Love Thy Neighbor: A Little Wisdom Mixed with Luxury

On Thursday, June 14, 2007 I read an article in The Seattle Times called “Megahouses multiplying, but how big is too big?” This article brought up the point that people living in modest neighborhoods are complaining about large mansions being built nearby around the United States in places like Austin, Texas; Marin County, Calif.; Queens, N.Y.; Chevy Chase, Md.; Bellevue, Wash. and Atlanta. The following day I read this article, also in The Seattle Times, entitled “Pursuit of luxury knows no bounds for rich who splurge with abandon.” According to this article, the distance between haves and have-nots is as wide as it was during the Great Depression, and there seems to be a disregard among the super-rich for the costs of their tastes.

Suddenly the situation is becoming clearer.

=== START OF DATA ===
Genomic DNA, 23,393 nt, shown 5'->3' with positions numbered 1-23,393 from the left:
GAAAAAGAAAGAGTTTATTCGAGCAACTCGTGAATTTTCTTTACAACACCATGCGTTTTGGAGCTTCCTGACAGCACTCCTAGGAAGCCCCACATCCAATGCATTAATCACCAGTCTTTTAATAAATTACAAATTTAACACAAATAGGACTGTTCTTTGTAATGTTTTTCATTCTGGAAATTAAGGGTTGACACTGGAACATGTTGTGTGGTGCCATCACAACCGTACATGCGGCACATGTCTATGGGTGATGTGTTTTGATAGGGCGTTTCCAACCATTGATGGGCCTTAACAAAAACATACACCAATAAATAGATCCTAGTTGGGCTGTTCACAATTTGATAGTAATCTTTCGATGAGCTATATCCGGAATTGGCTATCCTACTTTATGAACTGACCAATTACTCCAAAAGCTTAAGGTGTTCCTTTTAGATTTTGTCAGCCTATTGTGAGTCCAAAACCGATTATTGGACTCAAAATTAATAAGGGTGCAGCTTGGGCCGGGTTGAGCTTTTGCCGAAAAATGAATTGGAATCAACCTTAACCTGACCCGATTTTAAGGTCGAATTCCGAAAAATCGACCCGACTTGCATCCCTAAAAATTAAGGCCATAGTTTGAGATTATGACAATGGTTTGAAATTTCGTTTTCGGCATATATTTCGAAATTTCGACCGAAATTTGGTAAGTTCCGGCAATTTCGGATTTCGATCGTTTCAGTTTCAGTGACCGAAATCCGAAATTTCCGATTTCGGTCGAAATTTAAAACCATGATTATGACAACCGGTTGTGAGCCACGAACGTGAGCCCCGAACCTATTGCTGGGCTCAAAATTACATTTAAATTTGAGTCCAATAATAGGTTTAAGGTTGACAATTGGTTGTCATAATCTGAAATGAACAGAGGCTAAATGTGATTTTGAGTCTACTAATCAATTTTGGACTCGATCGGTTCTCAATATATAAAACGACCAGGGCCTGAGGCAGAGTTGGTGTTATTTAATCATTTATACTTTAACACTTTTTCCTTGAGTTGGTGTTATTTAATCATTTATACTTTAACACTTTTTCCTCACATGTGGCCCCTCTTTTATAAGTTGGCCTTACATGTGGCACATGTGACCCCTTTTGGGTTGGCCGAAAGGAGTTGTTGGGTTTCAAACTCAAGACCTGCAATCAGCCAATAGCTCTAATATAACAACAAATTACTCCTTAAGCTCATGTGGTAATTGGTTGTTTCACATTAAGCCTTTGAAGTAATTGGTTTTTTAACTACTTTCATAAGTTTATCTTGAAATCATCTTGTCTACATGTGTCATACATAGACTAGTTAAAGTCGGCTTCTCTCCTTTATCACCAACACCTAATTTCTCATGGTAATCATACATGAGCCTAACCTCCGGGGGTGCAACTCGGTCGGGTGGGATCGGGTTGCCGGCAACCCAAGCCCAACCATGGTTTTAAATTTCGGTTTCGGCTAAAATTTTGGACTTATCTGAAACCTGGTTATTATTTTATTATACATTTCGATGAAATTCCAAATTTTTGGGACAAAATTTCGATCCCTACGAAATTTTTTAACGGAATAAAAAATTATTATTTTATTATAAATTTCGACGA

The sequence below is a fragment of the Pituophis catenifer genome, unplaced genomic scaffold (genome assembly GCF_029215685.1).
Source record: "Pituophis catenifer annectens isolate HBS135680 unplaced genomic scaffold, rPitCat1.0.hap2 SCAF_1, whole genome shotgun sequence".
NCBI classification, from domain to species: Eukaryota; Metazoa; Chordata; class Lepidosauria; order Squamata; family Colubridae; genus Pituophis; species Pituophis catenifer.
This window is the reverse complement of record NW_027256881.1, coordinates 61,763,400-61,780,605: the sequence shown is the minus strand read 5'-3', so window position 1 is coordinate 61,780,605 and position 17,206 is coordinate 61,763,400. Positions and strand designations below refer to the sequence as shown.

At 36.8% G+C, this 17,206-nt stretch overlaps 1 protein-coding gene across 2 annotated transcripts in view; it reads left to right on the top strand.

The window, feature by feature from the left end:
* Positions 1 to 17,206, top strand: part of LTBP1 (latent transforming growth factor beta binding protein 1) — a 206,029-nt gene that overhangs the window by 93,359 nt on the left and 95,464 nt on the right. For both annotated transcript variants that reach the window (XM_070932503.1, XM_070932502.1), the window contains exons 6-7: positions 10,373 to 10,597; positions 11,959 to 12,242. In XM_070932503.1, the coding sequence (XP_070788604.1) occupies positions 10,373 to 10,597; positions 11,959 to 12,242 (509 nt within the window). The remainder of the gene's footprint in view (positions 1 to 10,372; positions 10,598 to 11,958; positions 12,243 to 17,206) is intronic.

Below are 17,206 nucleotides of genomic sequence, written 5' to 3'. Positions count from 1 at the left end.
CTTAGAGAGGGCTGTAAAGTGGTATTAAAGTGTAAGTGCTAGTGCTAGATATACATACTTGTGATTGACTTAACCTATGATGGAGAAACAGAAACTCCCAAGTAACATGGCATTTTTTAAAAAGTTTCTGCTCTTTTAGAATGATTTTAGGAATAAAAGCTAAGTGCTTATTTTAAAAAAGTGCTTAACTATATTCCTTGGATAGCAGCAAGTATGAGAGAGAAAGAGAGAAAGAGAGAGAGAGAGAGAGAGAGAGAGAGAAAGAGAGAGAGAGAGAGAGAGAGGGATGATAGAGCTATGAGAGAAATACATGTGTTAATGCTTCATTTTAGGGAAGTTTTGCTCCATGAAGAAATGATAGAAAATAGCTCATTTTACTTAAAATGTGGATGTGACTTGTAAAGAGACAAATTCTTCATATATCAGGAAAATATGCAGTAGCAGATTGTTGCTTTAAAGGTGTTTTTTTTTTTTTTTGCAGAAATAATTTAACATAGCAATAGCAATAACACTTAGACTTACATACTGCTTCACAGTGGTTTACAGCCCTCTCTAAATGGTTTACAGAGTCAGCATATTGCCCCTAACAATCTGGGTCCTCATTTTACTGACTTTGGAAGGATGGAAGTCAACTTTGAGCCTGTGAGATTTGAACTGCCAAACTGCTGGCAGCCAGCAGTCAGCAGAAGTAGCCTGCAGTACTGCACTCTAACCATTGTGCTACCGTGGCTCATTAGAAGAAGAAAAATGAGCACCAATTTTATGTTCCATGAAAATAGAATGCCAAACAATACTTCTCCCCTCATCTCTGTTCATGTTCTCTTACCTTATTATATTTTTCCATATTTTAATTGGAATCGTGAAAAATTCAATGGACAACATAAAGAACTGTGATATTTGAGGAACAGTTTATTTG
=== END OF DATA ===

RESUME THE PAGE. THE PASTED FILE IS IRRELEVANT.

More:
I’m certainly not saying it is a bad thing to desire the best properties money can buy. Luxury home buyers are willing to pay top dollar for large, rare and unique properties because they are so luxurious and distinct from other homes. The incredible demand for immense, luxury properties is naturally pushing builders and real estate professionals to supply large, exquisite homes in new places. However, I am saying that wisdom and prudence should prevail as buyers and sellers make decisions about new properties that affect neighbors and society at large. Let us respect the needs of the many and not just the few so that all can benefit from new home sales that can raise neighboring property values instead of making neighbors feel uncomfortable.

As more buyers demand high-quality luxury properties we have more opportunities to help them make responsible, constructive decisions.


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